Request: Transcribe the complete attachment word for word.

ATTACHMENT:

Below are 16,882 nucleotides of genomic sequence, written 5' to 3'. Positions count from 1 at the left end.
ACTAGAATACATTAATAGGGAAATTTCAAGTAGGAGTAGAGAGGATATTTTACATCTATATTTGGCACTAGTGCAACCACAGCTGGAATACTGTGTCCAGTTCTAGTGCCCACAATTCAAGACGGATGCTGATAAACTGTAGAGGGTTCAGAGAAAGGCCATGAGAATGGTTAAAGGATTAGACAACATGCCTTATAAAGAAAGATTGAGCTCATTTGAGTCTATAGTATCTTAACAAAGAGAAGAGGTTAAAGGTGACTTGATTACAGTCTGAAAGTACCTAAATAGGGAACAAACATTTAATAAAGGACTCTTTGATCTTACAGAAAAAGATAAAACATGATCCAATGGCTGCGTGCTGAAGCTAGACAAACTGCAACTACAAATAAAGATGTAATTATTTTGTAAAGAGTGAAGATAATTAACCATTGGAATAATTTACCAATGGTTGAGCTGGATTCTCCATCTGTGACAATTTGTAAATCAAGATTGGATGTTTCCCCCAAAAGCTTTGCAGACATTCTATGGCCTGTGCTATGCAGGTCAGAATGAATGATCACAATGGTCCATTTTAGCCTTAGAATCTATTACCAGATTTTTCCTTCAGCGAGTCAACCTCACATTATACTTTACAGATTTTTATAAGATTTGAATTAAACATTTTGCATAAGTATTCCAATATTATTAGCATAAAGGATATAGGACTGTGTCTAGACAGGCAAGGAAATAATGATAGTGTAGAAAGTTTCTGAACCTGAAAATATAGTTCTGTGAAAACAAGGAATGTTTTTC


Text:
Below are 16,882 nucleotides of genomic sequence, written 5' to 3'. Positions count from 1 at the left end.
ACTAGAATACATTAATAGGGAAATTTCAAGTAGGAGTAGAGAGGATATTTTACATCTATATTTGGCACTAGTGCAACCACAGCTGGAATACTGTGTCCAGTTCTAGTGCCCACAATTCAAGACGGATGCTGATAAACTGTAGAGGGTTCAGAGAAAGGCCATGAGAATGGTTAAAGGATTAGACAACATGCCTTATAAAGAAAGATTGAGCTCATTTGAGTCTATAGTATCTTAACAAAGAGAAGAGGTTAAAGGTGACTTGATTACAGTCTGAAAGTACCTAAATAGGGAACAAACATTTAATAAAGGACTCTTTGATCTTACAGAAAAAGATAAAACATGATCCAATGGCTGCGTGCTGAAGCTAGACAAACTGCAACTACAAATAAAGATGTAATTATTTTGTAAAGAGTGAAGATAATTAACCATTGGAATAATTTACCAATGGTTGAGCTGGATTCTCCATCTGTGACAATTTGTAAATCAAGATTGGATGTTTCCCCCAAAAGCTTTGCAGACATTCTATGGCCTGTGCTATGCAGGTCAGAATGAATGATCACAATGGTCCATTTTAGCCTTAGAATCTATTACCAGATTTTTCCTTCAGCGAGTCAACCTCACATTATACTTTACAGATTTTTATAAGATTTGAATTAAACATTTTGCATAAGTATTCCAATATTATTAGCATAAAGGATATAGGACTGTGTCTAGACAGGCAAGGAAATAATGATAGTGTAGAAAGTTTCTGAACCTGAAAATATAGTTCTGTGAAAACAAGGAATGTTTTTC